DELFONICS: 40 Classic Soul Sides (2-CD)
Hier ist (bei weitem) die größte Anthologie, die sich das Trio geleistet hat, das den Philadelphia Sound, The Delfonics, mit 40 süßen, gefühlvollen Tracks, von denen die meisten unter dem wachsamen Auge des großen Thom Bell aufgenommen wurden und mit dem starken Songwriting-Team von Bell und Leadsänger William Hart. Tatsächlich ist diese Sammlung so umfangreich, dass sie nur sechs Tracks aus den vier klassischen Philly Groove-Studioalben der Gruppe vermisst und auf drei Nicht-LP-Seiten geworfen hat! Alles von Vic Anesini in den Battery Studios in New York neu gemastert. Und für einen besonderen Leckerbissen: Joe Marcheses Notizen enthalten exklusive Zitate von Thom Bell, William Hart und dem legendären Philly Soul Sideman Bobby Eli. Zweifellos definitive Delfonics!
Artikeleigenschaften von DELFONICS: 40 Classic Soul Sides (2-CD)
|Delfonics - 40 Classic Soul Sides (2-CD) CD 1|
|01||La-La Means I Love You|
|02||Can't Get Over Losing You|
|04||You Are Gone|
|05||Break Your Promise|
|07||The Shadow of Your Smile|
|08||The Look of Love|
|09||Can You Remember|
|10||A Lover's Concerto|
|11||Hurt So Bad|
|12||Ready or Not Here I Come (Can't Hide from Love)|
|13||Somebody Loves You|
|14||Let It Be Me|
|15||Hot Dog (I Love You So)|
|16||Ain't That Peculiar|
|17||With These Hands|
|18||Face It Girl, It's Over|
|19||Going Out of My Head|
|20||Everytime I See My Baby|
|Delfonics - 40 Classic Soul Sides (2-CD) CD 2|
|01||Delfonics Theme (How Could You)|
|03||My New Love|
|04||You've Got Yours and I'll Get Mine|
|05||You Can't Be Loving Him|
|06||Didn't I (Blow Your Mind This Time)|
|07||Down Is Up, Up Is Down|
|08||Trying to Make a Fool of Me|
|09||Baby I Love You|
|10||When You Get Right Down to It|
|11||I Gave to You|
|12||Over and Over|
|13||Think About Me|
|15||Walk Right Up to the Sun|
|16||Round & Round|
|17||Tell Me This Is a Dream|
|18||I'm a Man|
|19||Baby I Miss You|
Didn't I (Blow Your Mind This Time)
Didn't I (Blow Your Mind This Time)
The swirling, silky Philly soul sound hit its stride in considerable part due to the sumptuous balladry of The Delfonics. Lead tenor William 'Poogie' Hart (born January 17, 1945 in Washington, D.C.) was their own best source of material. "I did a lot of listening to Smokey Robinson, a lot of listening to Curtis Mayfield," says Hart. "I realized they wrote their own songs. So I began to write my own songs." Their unusual three-man lineup was completed by his brother Wilbert and Randy Cain. "I said, 'Well, three people can get the job done. You don't need all these guys,'" he says.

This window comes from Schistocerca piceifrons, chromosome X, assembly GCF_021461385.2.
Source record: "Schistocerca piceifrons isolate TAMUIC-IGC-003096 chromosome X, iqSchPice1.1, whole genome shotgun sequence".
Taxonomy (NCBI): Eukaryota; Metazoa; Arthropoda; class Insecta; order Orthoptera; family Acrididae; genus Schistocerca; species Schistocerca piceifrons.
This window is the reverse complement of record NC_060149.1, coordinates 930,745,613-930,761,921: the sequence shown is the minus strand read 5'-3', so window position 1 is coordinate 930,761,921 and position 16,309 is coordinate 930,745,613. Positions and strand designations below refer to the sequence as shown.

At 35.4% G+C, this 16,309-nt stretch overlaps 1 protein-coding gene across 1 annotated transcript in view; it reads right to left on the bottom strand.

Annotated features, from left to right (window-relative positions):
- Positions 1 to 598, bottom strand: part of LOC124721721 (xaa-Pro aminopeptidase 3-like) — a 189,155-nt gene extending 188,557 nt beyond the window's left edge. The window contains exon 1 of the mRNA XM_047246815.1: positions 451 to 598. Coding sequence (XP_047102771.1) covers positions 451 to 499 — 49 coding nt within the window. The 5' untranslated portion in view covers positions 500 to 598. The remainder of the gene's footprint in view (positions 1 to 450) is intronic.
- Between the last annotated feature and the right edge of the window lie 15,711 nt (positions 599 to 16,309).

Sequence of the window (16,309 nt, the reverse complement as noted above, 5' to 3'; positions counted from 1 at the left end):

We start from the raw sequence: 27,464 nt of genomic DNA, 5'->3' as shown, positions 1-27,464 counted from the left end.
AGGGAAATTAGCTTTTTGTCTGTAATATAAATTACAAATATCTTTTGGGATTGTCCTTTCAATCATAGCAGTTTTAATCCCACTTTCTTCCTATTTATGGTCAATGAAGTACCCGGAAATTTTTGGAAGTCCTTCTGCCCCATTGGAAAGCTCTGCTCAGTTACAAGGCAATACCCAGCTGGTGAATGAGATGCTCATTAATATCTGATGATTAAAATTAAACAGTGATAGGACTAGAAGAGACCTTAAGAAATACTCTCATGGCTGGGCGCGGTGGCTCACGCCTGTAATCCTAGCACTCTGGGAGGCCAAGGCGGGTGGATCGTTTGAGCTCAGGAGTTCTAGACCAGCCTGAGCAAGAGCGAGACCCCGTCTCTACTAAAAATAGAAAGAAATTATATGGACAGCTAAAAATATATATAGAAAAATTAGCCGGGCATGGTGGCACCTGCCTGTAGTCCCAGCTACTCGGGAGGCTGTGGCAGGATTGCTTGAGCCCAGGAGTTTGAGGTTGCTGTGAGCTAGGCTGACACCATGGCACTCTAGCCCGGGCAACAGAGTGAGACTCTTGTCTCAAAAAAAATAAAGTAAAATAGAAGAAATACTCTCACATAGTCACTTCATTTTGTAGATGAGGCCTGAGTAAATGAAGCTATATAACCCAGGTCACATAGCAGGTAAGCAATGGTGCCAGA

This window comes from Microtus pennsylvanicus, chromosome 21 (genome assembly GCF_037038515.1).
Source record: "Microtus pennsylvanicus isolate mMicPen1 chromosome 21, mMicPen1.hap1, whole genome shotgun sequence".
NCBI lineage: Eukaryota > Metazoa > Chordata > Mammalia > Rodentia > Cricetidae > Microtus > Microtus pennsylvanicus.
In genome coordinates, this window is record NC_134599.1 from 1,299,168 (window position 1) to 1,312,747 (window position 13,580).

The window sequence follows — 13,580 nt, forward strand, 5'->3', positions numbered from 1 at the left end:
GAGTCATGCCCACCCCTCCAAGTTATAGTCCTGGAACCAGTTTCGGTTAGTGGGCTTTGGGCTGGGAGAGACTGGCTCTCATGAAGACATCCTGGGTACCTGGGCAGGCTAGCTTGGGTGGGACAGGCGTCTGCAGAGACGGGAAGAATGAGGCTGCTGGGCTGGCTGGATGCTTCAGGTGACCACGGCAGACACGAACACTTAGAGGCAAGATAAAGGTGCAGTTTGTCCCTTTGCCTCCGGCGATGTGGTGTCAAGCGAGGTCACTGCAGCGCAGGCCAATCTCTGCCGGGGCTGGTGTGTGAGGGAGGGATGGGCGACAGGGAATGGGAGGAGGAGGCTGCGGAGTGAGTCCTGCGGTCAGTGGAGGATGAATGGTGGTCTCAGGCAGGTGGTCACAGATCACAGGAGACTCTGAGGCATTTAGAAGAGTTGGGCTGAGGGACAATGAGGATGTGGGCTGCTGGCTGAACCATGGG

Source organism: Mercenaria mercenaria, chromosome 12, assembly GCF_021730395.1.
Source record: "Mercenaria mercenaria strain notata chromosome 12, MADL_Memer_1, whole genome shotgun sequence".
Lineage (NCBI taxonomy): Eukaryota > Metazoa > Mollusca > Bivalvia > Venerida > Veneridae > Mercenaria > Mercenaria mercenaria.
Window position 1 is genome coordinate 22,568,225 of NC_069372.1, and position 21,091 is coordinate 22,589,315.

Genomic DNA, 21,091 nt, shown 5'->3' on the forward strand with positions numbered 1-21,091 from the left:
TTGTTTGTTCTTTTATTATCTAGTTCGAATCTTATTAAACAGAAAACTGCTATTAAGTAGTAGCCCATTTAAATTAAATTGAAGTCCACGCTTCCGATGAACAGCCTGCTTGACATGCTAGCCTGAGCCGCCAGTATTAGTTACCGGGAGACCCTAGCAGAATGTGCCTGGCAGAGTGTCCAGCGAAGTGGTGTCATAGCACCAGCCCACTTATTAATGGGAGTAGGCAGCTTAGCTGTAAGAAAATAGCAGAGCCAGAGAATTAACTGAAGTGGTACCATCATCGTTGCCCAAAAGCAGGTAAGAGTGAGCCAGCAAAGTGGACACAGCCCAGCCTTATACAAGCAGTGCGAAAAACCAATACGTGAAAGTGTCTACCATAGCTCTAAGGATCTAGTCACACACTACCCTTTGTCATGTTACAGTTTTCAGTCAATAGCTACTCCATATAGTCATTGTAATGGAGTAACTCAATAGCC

Entranced by the high-pitched leads of Frankie Lymon and Little Anthony, Hart had his first vocal group at 14. Several name changes solidified with The Orphonics, until Stan Watson heard him sing at the barber shop where Hart worked. "He's listening to these songs that I wrote," says Hart. "He said, 'Man, do you want to record?' I said, 'Yeah, I want to record!' He said, 'Well, let me introduce you to Thommy Bell!'" Philly producer-arranger Bell would team with Hart to write a string of hits for The Delfonics after Watson, a Dell-Vikings fan, changed their moniker one last time.
The Delfonics' first two singles for Moon Shot and Cameo didn't hit, so Watson launched his own Philly Groove imprint, nationally distributed through Amy/Mala/Bell. The group's first Philly Groove single, La-La—Means I Love You, was a massive 1968 crossover smash. "My son, William Hart, Jr., would always say, 'La-la-la-la-la-la-la,'" says Hart. "I told my wife, 'I think he's trying to say he loves me!'" Hart's tender lyrics and stratospheric lead tenor and Bell's musical brilliance translated into a solid string of hits: I'm Sorry, Break Your Promise, and Ready Or Not Here I Come (Can't Hide From Love) later in the year and You Got Yours And I Got Mine in '69.
The lavishly orchestrated Didn't I (Blow Your Mind This Time), another Hart/Bell collaboration, sailed to #3 R&B and #10 pop. Poogie shared its lead with Wilbert, born October 19, 1947 in Philly."'Didn't I (Blow Your Mind This Time)' was based around a situation with a friend of mine that I saw that was having a problem with his girlfriend," says Poogie. "He finally got himself back together, and he was telling me the story. And I went home and wrote a song about 'Didn't I (Blow Your Mind).'" He takes full credit for the stately French horn intro. "I used to go to a lot of Biblical movies," he says. "You remember when they used to blow the horn, and then the horses would come running down the hill, and everybody would start fighting? When I started doing my music, I remembered that, and I never heard that in a song."
The Delfonics kept on scoring hits for Philly Groove into 1974, long after Bell split to concentrate on The Stylistics and Spinners. "I was a very romantic kind of guy," says Hart. "I didn't mind crying when something hurt me. In that way, I could feel free to write was inside of me." Poogie continues to front a contemporary lineup of Delfonics.
- Bill Dahl -